Helmicks’ change places family first

Grazing sheep

Switch to multi-species grazing providing a better quality of life

By Martha Hoffman Kerestes

Greenville, West Virginia — Starting their own grass dairy from scratch was a dream come true for Aaron and Tara Helmick. But the dairy became a burden despite a decade of economic success.

The problem was a lack of quality of life. Aaron says he has very few memories of his second and third children before they were four years old because he was working so much that he was barely in the house.

Aaron and Tara started the low-input dairy as newlyweds in 2010 with an FSA loan and a 10-year lease on 470 acres. At first, prices were good and their seasonal management allowed a two-week vacation every year to recharge.

Then they were offered an organic contract at a good price that required a switch to year-round milking, so they made the transition in 2015. Milk prices dropped soon after, and the continuous milking made it hard to get away and even harder to maintain a healthy day-to-day life. They had doubled the herd in 2016, and were getting ready to double it again in 2018 when they realized something needed to change.

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Regenerative ag aims to go mainstream

Regenified logo

By Joel McNair

Organic and grassfed production practices have done great things for thousands of farmers and ranchers. Millions of consumers have benefited, too.

But looking at this from a broader perspective — and I think most organic and grassfed people do look at things this way — there’s a big problem here:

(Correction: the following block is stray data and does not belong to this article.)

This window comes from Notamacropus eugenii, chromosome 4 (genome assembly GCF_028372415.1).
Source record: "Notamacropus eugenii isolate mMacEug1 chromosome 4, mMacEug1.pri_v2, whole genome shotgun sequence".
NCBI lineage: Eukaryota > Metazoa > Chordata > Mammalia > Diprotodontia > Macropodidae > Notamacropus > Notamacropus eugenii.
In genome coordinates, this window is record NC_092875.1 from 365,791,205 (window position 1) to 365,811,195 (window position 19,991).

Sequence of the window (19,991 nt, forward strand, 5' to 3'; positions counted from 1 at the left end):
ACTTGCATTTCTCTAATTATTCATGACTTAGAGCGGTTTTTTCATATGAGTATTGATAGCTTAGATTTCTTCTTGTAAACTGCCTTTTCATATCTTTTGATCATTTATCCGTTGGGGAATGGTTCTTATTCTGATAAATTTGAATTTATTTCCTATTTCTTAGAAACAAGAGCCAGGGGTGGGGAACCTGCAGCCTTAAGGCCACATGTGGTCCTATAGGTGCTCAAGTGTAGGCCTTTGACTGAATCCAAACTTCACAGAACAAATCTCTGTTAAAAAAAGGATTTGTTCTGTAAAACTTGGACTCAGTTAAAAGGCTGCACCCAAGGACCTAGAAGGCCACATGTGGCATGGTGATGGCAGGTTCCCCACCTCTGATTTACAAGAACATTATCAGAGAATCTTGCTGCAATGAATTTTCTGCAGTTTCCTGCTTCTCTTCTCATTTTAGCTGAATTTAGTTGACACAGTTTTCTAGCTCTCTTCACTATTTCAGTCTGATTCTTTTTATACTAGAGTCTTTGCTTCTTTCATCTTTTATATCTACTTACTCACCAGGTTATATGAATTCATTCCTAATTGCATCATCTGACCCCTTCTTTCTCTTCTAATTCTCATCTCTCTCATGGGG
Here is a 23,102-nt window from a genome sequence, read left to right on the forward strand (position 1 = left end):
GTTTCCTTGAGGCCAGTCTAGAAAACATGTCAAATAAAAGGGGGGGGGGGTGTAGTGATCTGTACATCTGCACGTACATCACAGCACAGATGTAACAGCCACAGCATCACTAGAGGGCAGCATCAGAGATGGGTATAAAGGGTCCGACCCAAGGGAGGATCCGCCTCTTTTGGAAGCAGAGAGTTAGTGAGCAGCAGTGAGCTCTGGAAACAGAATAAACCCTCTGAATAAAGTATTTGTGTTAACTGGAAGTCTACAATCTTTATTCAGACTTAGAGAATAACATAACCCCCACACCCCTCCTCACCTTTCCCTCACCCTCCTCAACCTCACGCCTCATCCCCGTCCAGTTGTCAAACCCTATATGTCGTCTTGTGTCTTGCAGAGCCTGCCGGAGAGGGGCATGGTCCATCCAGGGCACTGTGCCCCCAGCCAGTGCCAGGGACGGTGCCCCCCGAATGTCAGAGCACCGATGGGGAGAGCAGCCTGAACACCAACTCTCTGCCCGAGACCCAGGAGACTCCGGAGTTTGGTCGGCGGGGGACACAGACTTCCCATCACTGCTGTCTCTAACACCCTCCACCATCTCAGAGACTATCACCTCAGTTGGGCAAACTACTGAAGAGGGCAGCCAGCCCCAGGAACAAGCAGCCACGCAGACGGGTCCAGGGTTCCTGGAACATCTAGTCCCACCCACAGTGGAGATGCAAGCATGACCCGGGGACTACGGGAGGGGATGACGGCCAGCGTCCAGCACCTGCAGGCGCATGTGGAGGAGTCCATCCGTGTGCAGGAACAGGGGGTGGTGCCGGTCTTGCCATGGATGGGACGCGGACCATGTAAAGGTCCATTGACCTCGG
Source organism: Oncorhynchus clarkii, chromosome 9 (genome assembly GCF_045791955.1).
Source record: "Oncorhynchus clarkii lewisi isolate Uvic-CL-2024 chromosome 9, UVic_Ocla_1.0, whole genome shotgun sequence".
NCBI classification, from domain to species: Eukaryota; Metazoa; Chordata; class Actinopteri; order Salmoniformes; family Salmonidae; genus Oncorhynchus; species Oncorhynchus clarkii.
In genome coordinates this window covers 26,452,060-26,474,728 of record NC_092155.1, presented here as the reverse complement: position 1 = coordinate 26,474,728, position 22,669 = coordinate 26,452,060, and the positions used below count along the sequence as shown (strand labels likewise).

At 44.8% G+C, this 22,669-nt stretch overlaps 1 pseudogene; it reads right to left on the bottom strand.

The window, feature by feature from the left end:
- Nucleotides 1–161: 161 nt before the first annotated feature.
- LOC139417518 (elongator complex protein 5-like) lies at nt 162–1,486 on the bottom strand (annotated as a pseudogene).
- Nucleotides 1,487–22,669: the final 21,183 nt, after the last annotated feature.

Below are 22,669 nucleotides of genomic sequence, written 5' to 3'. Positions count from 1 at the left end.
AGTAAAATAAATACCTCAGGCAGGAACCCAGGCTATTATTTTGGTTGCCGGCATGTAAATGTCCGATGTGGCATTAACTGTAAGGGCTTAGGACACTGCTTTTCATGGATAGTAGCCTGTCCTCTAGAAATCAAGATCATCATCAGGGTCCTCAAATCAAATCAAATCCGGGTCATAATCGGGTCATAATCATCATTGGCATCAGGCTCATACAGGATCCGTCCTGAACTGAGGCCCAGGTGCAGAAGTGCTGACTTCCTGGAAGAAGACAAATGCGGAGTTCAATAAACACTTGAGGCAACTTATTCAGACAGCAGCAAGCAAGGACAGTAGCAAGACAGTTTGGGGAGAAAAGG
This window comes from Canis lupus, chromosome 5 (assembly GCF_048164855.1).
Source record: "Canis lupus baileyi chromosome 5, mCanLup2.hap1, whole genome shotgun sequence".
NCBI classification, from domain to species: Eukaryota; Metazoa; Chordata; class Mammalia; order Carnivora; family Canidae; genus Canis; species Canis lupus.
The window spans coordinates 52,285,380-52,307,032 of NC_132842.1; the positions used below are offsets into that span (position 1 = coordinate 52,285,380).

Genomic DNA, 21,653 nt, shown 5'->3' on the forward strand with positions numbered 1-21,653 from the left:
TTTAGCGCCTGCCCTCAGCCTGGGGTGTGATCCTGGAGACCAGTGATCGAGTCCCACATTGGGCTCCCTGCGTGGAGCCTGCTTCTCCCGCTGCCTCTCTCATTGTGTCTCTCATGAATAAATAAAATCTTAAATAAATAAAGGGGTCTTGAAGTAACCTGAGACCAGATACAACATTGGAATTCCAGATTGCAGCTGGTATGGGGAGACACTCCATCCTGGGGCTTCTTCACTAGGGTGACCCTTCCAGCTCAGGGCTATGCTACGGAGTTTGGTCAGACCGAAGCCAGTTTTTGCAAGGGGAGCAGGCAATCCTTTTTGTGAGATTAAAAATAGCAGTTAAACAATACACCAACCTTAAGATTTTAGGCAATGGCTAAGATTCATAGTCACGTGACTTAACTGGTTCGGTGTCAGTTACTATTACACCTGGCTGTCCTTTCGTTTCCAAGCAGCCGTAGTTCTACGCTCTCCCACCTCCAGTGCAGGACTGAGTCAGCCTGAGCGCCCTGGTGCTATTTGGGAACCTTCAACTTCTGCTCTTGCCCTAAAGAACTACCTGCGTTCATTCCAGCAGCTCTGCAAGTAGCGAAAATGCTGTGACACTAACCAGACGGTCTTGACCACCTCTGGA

Very few acres are being farmed and ranched as organic and/or grassfed.

The things we want to achieve in terms of bettering people and the planet aren’t getting done. Indeed, by most reports the overall picture here is getting darker by the day.

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Focusing on quality food — and life

Cattle and sheep on pasture

Seasonality important to Jako Farm

By Martha Hoffman Kerestes

Hutchinson, Kansas — Quality of life is a major focus for the King family as they direct market a variety of grassfed meat and dairy products in central Kansas.

“The farm is here to work for us and not us for the farm,” explains Daniel King, who manages Jako Farm with his wife, Robyn. They took over the business from Daniel’s parents Ken and Judy in 2015.

To that end, Daniel and Robyn implement an array of time- and labor-saving measures started by his parents that include a seasonal milking schedule and once-a-day milking, nurse cows, frozen milk and more.

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Dealing with wet climate health issues

Lambs in pasture

Steps to consider when damp weather is causing problems

By Janet McNally

If you live in a damp climate, or even if you mainly deal with the seasonally heavy rain, you probably already know that wet weather can be a significant barrier to raising sheep on pasture.

Here are some common challenges, and how to cope with them.


Cold, wet weather can be a significant killer of newborn lambs. How deadly an all-day rain is depends on the temperature and wind speed.

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Why you should avoid grazing coarse stems

Farmer with sheep

Neither animals nor soils will benefit from the practice

By Janet McNally

Recently I heard a fellow grazier advocating that we should be grazing the stems of pasture forages.

His reasoning is that with the leaves gone, the stems pull energy from the roots. With no photosynthesis from the leaves, the plant cannot replace that energy. So the plant is better off with the stems gone. He admitted he was in the minority with that opinion.

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Managing the rank growth of summer

Grazing sheep with guard dog

By Janet McNally
Hinckley, Minnesota—
Years ago I was interested in trying mob-stock grazing that uses higher stocking densities and daily moves.

What held me back was knowing that at some point in early June we would face a tremendous amount of rank growth going to seed and no longer nutritious.

My approach at the time was to have sheep covering every acre in late-May/early-June, biting each plant in an effort to control growth and seedheads. Continue reading “Managing the rank growth of summer”